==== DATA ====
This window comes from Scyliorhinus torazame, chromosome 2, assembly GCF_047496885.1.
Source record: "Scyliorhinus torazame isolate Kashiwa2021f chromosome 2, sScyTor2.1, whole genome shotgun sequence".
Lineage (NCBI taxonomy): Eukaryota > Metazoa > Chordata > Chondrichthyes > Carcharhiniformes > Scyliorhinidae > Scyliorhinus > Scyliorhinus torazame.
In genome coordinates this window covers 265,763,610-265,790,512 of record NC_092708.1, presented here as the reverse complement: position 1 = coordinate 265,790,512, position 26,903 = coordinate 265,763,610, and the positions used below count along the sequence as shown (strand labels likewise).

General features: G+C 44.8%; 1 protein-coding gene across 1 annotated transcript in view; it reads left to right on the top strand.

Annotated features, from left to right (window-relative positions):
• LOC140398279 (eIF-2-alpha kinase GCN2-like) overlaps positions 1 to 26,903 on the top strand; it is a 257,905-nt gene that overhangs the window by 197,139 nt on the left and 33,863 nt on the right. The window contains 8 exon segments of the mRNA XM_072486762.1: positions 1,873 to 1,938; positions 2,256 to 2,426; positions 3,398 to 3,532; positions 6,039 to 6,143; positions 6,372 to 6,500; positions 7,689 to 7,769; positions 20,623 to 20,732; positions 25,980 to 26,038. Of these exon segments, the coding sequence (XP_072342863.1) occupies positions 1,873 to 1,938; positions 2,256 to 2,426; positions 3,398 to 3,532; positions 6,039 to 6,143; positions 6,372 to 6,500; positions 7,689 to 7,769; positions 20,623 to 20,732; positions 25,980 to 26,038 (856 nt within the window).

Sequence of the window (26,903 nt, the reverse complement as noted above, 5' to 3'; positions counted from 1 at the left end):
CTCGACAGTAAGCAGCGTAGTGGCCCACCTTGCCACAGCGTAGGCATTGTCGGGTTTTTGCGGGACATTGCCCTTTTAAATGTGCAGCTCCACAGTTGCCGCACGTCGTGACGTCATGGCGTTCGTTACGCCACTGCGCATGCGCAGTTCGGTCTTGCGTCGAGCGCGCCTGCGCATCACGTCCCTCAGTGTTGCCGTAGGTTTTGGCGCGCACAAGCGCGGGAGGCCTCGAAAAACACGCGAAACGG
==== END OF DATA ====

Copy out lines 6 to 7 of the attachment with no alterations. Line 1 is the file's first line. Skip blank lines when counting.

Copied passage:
Annotated features, from left to right (window-relative positions):
• LOC140398279 (eIF-2-alpha kinase GCN2-like) overlaps positions 1 to 26,903 on the top strand; it is a 257,905-nt gene that overhangs the window by 197,139 nt on the left and 33,863 nt on the right. The window contains 8 exon segments of the mRNA XM_072486762.1: positions 1,873 to 1,938; positions 2,256 to 2,426; positions 3,398 to 3,532; positions 6,039 to 6,143; positions 6,372 to 6,500; positions 7,689 to 7,769; positions 20,623 to 20,732; positions 25,980 to 26,038. Of these exon segments, the coding sequence (XP_072342863.1) occupies positions 1,873 to 1,938; positions 2,256 to 2,426; positions 3,398 to 3,532; positions 6,039 to 6,143; positions 6,372 to 6,500; positions 7,689 to 7,769; positions 20,623 to 20,732; positions 25,980 to 26,038 (856 nt within the window).